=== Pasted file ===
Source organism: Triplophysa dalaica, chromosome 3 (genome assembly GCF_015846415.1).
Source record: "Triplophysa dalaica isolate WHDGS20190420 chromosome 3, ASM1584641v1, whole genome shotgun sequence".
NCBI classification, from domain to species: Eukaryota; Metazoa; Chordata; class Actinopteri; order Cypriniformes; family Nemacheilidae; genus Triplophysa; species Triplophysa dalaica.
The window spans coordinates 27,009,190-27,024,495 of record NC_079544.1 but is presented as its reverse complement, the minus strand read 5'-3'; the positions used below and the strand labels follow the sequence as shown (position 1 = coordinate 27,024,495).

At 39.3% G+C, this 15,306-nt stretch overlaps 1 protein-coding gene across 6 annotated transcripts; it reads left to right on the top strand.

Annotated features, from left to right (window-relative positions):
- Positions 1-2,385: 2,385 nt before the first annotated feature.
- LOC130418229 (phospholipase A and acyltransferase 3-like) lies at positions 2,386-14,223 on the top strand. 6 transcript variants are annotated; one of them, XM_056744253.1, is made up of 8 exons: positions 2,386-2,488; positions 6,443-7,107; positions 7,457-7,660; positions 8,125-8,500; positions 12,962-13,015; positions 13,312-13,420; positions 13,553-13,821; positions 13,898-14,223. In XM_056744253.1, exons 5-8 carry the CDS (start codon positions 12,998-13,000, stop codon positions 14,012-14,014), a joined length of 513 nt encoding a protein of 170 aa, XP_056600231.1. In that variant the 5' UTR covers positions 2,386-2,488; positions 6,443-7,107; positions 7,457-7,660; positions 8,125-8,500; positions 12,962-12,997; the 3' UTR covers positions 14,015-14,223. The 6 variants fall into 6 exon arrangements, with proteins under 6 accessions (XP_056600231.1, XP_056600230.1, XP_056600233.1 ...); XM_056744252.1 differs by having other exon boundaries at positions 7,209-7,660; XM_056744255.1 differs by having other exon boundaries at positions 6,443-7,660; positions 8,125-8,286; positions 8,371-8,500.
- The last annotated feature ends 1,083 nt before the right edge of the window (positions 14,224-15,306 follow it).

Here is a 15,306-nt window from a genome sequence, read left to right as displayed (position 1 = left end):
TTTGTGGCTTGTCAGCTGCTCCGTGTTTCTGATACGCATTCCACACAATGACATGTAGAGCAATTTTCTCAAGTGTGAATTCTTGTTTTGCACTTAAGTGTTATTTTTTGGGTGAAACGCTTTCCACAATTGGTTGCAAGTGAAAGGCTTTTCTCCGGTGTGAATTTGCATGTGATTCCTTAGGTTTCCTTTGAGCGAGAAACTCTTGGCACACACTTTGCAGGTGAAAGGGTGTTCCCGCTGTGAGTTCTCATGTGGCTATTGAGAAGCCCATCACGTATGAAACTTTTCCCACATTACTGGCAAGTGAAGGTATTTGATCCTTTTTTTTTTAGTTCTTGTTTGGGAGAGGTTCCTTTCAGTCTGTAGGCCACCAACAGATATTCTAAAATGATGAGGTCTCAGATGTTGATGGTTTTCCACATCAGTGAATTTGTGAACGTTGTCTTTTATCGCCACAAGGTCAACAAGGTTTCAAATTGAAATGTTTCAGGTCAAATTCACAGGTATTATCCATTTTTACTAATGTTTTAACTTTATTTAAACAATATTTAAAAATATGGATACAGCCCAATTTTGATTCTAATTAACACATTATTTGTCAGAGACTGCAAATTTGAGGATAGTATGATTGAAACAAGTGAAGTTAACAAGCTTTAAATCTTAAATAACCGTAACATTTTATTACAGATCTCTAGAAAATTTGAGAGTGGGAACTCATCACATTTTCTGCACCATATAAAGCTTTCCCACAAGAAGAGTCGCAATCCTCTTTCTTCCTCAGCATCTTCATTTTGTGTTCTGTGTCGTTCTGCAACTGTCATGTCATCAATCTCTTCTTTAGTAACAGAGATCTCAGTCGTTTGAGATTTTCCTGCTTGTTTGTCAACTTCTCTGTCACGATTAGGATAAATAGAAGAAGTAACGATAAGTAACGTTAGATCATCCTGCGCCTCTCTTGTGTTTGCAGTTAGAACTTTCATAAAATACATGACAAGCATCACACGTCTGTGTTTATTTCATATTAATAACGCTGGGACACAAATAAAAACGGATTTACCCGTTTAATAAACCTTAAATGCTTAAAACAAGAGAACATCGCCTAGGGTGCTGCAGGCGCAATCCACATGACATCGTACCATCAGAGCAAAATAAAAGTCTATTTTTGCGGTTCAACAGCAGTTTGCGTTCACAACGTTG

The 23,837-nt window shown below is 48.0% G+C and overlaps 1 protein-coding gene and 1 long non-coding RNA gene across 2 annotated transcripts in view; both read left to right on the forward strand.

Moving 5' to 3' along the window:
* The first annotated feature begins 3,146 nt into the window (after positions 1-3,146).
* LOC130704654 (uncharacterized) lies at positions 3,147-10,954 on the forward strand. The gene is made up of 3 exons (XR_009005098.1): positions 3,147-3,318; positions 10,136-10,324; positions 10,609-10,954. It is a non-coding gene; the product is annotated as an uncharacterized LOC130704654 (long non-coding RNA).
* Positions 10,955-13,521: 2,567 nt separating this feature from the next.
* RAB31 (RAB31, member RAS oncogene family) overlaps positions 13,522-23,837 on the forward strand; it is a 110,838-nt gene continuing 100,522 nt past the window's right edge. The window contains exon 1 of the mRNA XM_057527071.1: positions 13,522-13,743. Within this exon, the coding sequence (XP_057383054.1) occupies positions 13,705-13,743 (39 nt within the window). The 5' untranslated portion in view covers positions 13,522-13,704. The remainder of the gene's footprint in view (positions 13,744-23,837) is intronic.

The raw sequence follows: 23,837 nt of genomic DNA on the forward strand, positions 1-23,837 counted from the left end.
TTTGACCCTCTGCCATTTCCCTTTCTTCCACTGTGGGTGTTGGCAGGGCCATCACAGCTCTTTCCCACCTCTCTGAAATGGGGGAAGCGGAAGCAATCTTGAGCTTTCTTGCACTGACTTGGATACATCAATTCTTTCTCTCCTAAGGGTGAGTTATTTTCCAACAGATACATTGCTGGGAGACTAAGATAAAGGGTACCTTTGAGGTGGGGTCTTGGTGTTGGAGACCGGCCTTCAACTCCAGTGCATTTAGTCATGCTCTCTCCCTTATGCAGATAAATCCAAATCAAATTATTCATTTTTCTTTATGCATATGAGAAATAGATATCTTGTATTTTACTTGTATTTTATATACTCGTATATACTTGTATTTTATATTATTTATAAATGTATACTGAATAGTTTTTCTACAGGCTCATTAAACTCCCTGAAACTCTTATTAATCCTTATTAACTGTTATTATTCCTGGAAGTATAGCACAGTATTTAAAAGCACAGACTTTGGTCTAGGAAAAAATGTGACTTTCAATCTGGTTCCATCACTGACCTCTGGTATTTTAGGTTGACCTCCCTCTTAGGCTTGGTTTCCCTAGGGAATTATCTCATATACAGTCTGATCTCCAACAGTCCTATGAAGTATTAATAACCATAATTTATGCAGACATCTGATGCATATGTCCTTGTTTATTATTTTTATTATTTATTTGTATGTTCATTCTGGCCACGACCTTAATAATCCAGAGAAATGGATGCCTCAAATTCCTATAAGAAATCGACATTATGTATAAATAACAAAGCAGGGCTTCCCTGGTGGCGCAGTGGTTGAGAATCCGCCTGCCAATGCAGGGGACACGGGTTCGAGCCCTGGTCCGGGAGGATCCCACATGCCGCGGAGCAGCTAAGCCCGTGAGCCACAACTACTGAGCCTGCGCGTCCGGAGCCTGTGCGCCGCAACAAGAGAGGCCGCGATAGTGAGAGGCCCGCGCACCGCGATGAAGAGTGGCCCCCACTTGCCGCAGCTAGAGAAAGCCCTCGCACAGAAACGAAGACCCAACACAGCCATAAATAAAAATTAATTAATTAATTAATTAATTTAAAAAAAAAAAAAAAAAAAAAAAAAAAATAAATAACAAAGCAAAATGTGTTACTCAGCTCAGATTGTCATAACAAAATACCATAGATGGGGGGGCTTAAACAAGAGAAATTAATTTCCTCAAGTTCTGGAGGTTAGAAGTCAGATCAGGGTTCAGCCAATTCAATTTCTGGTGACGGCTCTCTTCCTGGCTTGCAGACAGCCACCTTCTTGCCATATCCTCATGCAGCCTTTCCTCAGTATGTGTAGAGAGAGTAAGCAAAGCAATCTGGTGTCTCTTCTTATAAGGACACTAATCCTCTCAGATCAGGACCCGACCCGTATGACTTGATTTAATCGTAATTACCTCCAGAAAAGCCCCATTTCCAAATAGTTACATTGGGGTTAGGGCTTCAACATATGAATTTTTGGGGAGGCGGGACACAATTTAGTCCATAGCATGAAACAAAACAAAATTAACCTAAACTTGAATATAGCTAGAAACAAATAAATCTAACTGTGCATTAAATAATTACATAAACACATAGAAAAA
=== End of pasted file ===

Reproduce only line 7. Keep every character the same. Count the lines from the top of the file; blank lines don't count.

- Positions 1-2,385: 2,385 nt before the first annotated feature.